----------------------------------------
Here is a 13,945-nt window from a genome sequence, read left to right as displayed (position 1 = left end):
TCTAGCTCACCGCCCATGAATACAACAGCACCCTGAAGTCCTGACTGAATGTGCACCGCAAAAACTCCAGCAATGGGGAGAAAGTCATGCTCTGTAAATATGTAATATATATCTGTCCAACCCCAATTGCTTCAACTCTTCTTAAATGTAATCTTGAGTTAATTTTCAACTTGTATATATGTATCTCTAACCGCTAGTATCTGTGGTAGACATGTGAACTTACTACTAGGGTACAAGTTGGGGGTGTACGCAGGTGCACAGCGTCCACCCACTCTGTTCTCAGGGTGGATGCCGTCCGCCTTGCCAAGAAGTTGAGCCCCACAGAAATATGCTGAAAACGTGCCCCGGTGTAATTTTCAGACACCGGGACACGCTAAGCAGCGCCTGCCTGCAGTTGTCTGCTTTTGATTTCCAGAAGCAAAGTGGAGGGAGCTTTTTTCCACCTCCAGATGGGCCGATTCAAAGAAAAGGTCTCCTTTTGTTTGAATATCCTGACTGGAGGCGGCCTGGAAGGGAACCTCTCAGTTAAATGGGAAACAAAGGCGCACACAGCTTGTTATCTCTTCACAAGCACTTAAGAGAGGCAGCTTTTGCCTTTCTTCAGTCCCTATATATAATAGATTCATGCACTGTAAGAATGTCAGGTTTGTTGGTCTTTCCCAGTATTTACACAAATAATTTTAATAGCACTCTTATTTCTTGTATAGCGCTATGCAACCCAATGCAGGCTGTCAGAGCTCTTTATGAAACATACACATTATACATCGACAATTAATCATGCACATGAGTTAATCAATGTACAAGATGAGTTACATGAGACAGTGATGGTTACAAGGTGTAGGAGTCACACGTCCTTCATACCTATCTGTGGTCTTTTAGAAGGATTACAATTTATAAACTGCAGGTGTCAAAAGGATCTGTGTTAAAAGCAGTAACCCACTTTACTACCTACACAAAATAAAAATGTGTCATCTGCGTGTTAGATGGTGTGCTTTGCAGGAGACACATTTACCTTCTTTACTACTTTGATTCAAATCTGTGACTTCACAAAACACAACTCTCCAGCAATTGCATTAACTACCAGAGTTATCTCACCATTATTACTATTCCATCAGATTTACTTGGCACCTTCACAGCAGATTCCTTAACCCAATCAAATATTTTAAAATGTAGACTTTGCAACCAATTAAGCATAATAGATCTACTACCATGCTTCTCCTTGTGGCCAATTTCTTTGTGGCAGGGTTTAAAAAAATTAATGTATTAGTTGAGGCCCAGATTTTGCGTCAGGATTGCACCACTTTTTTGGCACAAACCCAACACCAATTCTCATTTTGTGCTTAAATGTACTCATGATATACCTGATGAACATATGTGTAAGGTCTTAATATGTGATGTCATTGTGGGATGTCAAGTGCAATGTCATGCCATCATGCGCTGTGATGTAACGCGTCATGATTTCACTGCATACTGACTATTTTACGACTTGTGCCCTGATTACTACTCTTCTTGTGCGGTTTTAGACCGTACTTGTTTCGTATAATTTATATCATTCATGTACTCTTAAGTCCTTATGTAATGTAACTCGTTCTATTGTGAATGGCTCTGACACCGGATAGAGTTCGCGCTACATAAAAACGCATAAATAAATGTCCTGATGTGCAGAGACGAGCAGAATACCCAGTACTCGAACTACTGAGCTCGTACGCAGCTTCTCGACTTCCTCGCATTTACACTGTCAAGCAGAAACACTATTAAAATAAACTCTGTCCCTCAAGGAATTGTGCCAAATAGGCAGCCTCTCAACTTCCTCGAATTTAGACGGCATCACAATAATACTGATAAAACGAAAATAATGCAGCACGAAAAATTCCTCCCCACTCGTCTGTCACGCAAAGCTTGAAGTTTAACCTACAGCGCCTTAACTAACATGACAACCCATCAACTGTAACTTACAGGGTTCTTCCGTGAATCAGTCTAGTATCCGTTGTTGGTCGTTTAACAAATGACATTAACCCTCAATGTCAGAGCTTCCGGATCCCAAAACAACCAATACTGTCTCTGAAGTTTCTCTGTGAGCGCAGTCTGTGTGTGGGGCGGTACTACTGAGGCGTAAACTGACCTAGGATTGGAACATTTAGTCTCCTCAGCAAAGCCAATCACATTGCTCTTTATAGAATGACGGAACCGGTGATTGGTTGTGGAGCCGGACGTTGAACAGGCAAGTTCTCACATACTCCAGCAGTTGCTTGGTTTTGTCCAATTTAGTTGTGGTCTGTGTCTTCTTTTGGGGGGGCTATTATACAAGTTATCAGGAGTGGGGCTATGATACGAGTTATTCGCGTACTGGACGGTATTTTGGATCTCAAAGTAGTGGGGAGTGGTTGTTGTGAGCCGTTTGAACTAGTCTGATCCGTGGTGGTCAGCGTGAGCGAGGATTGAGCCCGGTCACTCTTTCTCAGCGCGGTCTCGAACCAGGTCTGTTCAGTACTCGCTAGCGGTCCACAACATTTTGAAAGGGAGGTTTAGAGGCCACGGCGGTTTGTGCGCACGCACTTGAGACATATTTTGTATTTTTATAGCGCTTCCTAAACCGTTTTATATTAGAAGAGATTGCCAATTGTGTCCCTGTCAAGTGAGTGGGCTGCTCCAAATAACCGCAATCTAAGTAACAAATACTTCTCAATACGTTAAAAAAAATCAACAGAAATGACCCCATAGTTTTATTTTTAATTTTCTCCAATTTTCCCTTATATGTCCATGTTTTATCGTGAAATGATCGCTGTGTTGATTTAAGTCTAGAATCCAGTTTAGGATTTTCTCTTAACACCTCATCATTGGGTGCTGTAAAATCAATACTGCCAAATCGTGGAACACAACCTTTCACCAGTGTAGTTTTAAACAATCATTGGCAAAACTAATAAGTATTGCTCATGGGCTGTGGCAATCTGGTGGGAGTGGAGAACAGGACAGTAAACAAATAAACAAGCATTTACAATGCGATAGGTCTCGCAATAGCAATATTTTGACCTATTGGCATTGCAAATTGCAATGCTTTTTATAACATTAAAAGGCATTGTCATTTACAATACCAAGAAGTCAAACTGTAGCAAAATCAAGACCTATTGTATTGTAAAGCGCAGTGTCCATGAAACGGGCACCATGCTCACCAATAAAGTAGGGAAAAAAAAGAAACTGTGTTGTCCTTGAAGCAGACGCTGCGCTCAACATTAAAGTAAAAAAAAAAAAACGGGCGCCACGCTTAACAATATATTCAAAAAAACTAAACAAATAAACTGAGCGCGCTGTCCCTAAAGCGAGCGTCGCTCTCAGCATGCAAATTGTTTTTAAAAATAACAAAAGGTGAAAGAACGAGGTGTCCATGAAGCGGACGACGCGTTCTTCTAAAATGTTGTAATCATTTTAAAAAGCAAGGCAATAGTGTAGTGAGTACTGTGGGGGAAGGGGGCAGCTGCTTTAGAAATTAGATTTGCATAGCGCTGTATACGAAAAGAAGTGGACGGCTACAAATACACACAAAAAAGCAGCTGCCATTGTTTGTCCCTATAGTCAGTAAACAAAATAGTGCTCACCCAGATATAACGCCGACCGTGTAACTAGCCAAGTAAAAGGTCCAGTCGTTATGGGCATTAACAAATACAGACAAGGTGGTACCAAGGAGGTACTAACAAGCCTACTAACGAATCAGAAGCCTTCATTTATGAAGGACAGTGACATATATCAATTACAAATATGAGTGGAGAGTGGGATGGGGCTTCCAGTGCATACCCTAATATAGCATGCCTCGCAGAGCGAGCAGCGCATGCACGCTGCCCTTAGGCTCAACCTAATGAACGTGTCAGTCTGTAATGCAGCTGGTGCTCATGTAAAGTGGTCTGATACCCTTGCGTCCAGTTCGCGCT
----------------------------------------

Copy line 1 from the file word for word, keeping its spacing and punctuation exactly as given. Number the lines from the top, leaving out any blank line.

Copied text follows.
Here is a 13,945-nt window from a genome sequence, read left to right as displayed (position 1 = left end):